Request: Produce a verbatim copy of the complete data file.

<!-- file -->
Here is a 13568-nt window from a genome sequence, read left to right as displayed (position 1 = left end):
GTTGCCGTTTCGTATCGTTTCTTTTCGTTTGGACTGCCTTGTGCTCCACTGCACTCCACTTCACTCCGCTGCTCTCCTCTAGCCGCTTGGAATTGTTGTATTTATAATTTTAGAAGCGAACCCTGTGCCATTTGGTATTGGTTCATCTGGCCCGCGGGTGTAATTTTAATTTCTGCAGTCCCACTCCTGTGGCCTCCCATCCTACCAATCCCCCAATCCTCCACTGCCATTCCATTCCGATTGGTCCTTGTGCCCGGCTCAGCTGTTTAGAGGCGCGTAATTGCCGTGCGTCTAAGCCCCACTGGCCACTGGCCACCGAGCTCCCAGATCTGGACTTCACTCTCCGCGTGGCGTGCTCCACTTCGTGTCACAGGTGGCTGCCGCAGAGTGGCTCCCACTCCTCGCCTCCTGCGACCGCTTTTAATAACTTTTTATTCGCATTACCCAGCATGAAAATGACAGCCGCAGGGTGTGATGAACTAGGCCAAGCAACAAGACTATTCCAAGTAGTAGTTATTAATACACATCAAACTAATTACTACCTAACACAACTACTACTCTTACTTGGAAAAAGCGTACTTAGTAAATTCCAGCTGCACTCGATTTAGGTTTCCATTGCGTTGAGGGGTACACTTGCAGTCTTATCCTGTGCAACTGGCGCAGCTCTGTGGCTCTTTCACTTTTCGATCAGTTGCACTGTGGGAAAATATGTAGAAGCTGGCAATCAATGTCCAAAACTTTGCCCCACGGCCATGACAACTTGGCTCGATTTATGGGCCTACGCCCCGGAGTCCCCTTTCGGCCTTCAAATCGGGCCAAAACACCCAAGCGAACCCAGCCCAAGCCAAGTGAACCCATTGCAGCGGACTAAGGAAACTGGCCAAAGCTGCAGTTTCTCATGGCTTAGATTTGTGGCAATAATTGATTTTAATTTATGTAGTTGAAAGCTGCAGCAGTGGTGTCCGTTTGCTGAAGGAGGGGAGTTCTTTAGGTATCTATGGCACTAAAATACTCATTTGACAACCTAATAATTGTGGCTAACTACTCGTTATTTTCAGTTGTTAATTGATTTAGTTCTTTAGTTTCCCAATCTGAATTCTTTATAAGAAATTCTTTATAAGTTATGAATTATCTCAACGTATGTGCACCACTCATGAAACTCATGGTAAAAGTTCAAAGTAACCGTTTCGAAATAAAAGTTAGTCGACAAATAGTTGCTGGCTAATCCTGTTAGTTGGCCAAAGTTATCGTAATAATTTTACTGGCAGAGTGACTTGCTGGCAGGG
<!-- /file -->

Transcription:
Here is a 13568-nt window from a genome sequence, read left to right as displayed (position 1 = left end):
GTTGCCGTTTCGTATCGTTTCTTTTCGTTTGGACTGCCTTGTGCTCCACTGCACTCCACTTCACTCCGCTGCTCTCCTCTAGCCGCTTGGAATTGTTGTATTTATAATTTTAGAAGCGAACCCTGTGCCATTTGGTATTGGTTCATCTGGCCCGCGGGTGTAATTTTAATTTCTGCAGTCCCACTCCTGTGGCCTCCCATCCTACCAATCCCCCAATCCTCCACTGCCATTCCATTCCGATTGGTCCTTGTGCCCGGCTCAGCTGTTTAGAGGCGCGTAATTGCCGTGCGTCTAAGCCCCACTGGCCACTGGCCACCGAGCTCCCAGATCTGGACTTCACTCTCCGCGTGGCGTGCTCCACTTCGTGTCACAGGTGGCTGCCGCAGAGTGGCTCCCACTCCTCGCCTCCTGCGACCGCTTTTAATAACTTTTTATTCGCATTACCCAGCATGAAAATGACAGCCGCAGGGTGTGATGAACTAGGCCAAGCAACAAGACTATTCCAAGTAGTAGTTATTAATACACATCAAACTAATTACTACCTAACACAACTACTACTCTTACTTGGAAAAAGCGTACTTAGTAAATTCCAGCTGCACTCGATTTAGGTTTCCATTGCGTTGAGGGGTACACTTGCAGTCTTATCCTGTGCAACTGGCGCAGCTCTGTGGCTCTTTCACTTTTCGATCAGTTGCACTGTGGGAAAATATGTAGAAGCTGGCAATCAATGTCCAAAACTTTGCCCCACGGCCATGACAACTTGGCTCGATTTATGGGCCTACGCCCCGGAGTCCCCTTTCGGCCTTCAAATCGGGCCAAAACACCCAAGCGAACCCAGCCCAAGCCAAGTGAACCCATTGCAGCGGACTAAGGAAACTGGCCAAAGCTGCAGTTTCTCATGGCTTAGATTTGTGGCAATAATTGATTTTAATTTATGTAGTTGAAAGCTGCAGCAGTGGTGTCCGTTTGCTGAAGGAGGGGAGTTCTTTAGGTATCTATGGCACTAAAATACTCATTTGACAACCTAATAATTGTGGCTAACTACTCGTTATTTTCAGTTGTTAATTGATTTAGTTCTTTAGTTTCCCAATCTGAATTCTTTATAAGAAATTCTTTATAAGTTATGAATTATCTCAACGTATGTGCACCACTCATGAAACTCATGGTAAAAGTTCAAAGTAACCGTTTCGAAATAAAAGTTAGTCGACAAATAGTTGCTGGCTAATCCTGTTAGTTGGCCAAAGTTATCGTAATAATTTTACTGGCAGAGTGACTTGCTGGCAGGG